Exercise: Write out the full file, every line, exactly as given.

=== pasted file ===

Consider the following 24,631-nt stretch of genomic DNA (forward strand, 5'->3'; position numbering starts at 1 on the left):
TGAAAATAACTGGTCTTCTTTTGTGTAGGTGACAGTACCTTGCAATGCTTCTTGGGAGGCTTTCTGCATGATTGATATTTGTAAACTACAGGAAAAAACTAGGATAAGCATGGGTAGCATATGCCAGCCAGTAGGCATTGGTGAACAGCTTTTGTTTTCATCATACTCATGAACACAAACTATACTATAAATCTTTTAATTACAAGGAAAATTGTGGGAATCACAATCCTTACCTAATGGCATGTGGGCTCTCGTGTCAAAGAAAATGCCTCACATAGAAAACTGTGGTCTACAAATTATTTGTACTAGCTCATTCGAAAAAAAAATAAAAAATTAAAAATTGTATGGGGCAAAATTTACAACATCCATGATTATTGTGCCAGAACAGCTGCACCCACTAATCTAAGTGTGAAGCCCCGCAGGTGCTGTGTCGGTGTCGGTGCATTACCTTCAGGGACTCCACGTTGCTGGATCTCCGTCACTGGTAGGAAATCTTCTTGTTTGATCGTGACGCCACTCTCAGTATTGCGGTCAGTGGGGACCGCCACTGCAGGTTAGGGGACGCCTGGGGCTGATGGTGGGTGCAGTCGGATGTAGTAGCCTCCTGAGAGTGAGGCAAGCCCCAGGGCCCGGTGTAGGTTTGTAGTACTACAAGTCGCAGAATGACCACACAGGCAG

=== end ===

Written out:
Consider the following 24,631-nt stretch of genomic DNA (forward strand, 5'->3'; position numbering starts at 1 on the left):
TGAAAATAACTGGTCTTCTTTTGTGTAGGTGACAGTACCTTGCAATGCTTCTTGGGAGGCTTTCTGCATGATTGATATTTGTAAACTACAGGAAAAAACTAGGATAAGCATGGGTAGCATATGCCAGCCAGTAGGCATTGGTGAACAGCTTTTGTTTTCATCATACTCATGAACACAAACTATACTATAAATCTTTTAATTACAAGGAAAATTGTGGGAATCACAATCCTTACCTAATGGCATGTGGGCTCTCGTGTCAAAGAAAATGCCTCACATAGAAAACTGTGGTCTACAAATTATTTGTACTAGCTCATTCGAAAAAAAAATAAAAAATTAAAAATTGTATGGGGCAAAATTTACAACATCCATGATTATTGTGCCAGAACAGCTGCACCCACTAATCTAAGTGTGAAGCCCCGCAGGTGCTGTGTCGGTGTCGGTGCATTACCTTCAGGGACTCCACGTTGCTGGATCTCCGTCACTGGTAGGAAATCTTCTTGTTTGATCGTGACGCCACTCTCAGTATTGCGGTCAGTGGGGACCGCCACTGCAGGTTAGGGGACGCCTGGGGCTGATGGTGGGTGCAGTCGGATGTAGTAGCCTCCTGAGAGTGAGGCAAGCCCCAGGGCCCGGTGTAGGTTTGTAGTACTACAAGTCGCAGAATGACCACACAGGCAG